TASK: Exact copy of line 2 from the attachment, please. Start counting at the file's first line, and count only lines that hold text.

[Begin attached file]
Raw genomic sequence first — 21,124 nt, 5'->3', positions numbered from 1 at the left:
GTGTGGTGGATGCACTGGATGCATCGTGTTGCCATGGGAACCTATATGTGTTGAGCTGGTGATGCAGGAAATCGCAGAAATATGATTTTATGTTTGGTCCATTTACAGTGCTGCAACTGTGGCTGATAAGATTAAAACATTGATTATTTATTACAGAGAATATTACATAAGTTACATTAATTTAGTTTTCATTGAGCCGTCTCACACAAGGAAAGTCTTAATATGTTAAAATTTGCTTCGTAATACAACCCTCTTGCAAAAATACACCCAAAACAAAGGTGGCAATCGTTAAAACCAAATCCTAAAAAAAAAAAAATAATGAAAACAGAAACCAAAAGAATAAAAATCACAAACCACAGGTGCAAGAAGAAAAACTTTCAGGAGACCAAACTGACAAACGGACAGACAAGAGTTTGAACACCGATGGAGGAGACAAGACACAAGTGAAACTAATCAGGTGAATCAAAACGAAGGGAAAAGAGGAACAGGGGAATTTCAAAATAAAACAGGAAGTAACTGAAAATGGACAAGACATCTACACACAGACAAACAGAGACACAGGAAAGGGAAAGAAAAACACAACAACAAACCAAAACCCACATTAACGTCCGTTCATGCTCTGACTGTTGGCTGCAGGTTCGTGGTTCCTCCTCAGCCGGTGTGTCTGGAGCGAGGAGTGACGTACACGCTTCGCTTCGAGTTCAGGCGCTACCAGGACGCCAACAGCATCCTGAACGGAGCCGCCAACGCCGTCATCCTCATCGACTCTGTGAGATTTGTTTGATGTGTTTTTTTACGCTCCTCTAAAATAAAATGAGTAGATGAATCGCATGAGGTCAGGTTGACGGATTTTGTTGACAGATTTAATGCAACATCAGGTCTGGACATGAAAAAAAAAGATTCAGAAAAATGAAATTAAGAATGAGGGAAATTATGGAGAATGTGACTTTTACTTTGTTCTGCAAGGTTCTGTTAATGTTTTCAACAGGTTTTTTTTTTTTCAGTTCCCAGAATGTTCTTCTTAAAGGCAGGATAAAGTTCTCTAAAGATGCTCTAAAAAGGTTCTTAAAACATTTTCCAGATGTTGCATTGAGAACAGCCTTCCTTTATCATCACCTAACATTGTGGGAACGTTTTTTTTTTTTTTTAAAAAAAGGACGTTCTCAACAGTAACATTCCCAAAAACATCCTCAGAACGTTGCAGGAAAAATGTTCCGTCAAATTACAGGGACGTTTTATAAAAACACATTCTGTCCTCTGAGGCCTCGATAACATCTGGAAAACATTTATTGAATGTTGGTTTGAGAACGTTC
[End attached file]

GTGTGGTGGATGCACTGGATGCATCGTGTTGCCATGGGAACCTATATGTGTTGAGCTGGTGATGCAGGAAATCGCAGAAATATGATTTTATGTTTGGTCCATTTACAGTGCTGCAACTGTGGCTGATAAGATTAAAACATTGATTATTTATTACAGAGAATATTACATAAGTTACATTAATTTAGTTTTCATTGAGCCGTCTCACACAAGGAAAGTCTTAATATGTTAAAATTTGCTTCGTAATACAACCCTCTTGCAAAAATACACCCAAAACAAAGGTGGCAATCGTTAAAACCAAATCCTAAAAAAAAAAAAATAATGAAAACAGAAACCAAAAGAATAAAAATCACAAACCACAGGTGCAAGAAGAAAAACTTTCAGGAGACCAAACTGACAAACGGACAGACAAGAGTTTGAACACCGATGGAGGAGACAAGACACAAGTGAAACTAATCAGGTGAATCAAAACGAAGGGAAAAGAGGAACAGGGGAATTTCAAAATAAAACAGGAAGTAACTGAAAATGGACAAGACATCTACACACAGACAAACAGAGACACAGGAAAGGGAAAGAAAAACACAACAACAAACCAAAACCCACATTAACGTCCGTTCATGCTCTGACTGTTGGCTGCAGGTTCGTGGTTCCTCCTCAGCCGGTGTGTCTGGAGCGAGGAGTGACGTACACGCTTCGCTTCGAGTTCAGGCGCTACCAGGACGCCAACAGCATCCTGAACGGAGCCGCCAACGCCGTCATCCTCATCGACTCTGTGAGATTTGTTTGATGTGTTTTTTTACGCTCCTCTAAAATAAAATGAGTAGATGAATCGCATGAGGTCAGGTTGACGGATTTTGTTGACAGATTTAATGCAACATCAGGTCTGGACATGAAAAAAAAAGATTCAGAAAAATGAAATTAAGAATGAGGGAAATTATGGAGAATGTGACTTTTACTTTGTTCTGCAAGGTTCTGTTAATGTTTTCAACAGGTTTTTTTTTTTTCAGTTCCCAGAATGTTCTTCTTAAAGGCAGGATAAAGTTCTCTAAAGATGCTCTAAAAAGGTTCTTAAAACATTTTCCAGATGTTGCATTGAGAACAGCCTTCCTTTATCATCACCTAACATTGTGGGAACGTTTTTTTTTTTTTTTAAAAAAAGGACGTTCTCAACAGTAACATTCCCAAAAACATCCTCAGAACGTTGCAGGAAAAATGTTCCGTCAAATTACAGGGACGTTTTATAAAAACACATTCTGTCCTCTGAGGCCTCGATAACATCTGGAAAACATTTATTGAATGTTGGTTTGAGAACGTTC